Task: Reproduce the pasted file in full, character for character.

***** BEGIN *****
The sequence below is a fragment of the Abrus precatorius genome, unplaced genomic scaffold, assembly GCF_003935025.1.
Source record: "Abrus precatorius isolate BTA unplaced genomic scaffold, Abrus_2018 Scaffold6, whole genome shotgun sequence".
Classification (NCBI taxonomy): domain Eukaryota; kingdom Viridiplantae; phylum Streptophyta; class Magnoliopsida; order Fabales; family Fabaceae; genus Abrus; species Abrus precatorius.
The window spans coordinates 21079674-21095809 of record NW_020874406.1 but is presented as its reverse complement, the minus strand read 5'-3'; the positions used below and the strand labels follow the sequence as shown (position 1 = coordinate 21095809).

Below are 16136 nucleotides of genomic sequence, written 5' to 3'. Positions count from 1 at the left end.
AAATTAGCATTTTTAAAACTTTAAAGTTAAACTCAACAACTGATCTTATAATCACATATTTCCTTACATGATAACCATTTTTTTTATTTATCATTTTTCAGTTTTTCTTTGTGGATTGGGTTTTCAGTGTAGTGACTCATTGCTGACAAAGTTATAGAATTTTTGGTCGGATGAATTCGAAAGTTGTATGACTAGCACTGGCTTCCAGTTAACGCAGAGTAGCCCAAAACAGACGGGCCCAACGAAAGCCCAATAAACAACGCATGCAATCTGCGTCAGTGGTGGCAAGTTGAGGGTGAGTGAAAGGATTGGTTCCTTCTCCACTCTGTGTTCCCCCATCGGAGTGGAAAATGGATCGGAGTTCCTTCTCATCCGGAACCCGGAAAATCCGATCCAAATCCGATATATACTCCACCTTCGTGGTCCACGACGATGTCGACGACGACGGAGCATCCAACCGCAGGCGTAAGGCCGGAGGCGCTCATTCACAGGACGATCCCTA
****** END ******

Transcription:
The sequence below is a fragment of the Abrus precatorius genome, unplaced genomic scaffold, assembly GCF_003935025.1.
Source record: "Abrus precatorius isolate BTA unplaced genomic scaffold, Abrus_2018 Scaffold6, whole genome shotgun sequence".
Classification (NCBI taxonomy): domain Eukaryota; kingdom Viridiplantae; phylum Streptophyta; class Magnoliopsida; order Fabales; family Fabaceae; genus Abrus; species Abrus precatorius.
The window spans coordinates 21079674-21095809 of record NW_020874406.1 but is presented as its reverse complement, the minus strand read 5'-3'; the positions used below and the strand labels follow the sequence as shown (position 1 = coordinate 21095809).

Below are 16136 nucleotides of genomic sequence, written 5' to 3'. Positions count from 1 at the left end.
AAATTAGCATTTTTAAAACTTTAAAGTTAAACTCAACAACTGATCTTATAATCACATATTTCCTTACATGATAACCATTTTTTTTATTTATCATTTTTCAGTTTTTCTTTGTGGATTGGGTTTTCAGTGTAGTGACTCATTGCTGACAAAGTTATAGAATTTTTGGTCGGATGAATTCGAAAGTTGTATGACTAGCACTGGCTTCCAGTTAACGCAGAGTAGCCCAAAACAGACGGGCCCAACGAAAGCCCAATAAACAACGCATGCAATCTGCGTCAGTGGTGGCAAGTTGAGGGTGAGTGAAAGGATTGGTTCCTTCTCCACTCTGTGTTCCCCCATCGGAGTGGAAAATGGATCGGAGTTCCTTCTCATCCGGAACCCGGAAAATCCGATCCAAATCCGATATATACTCCACCTTCGTGGTCCACGACGATGTCGACGACGACGGAGCATCCAACCGCAGGCGTAAGGCCGGAGGCGCTCATTCACAGGACGATCCCTA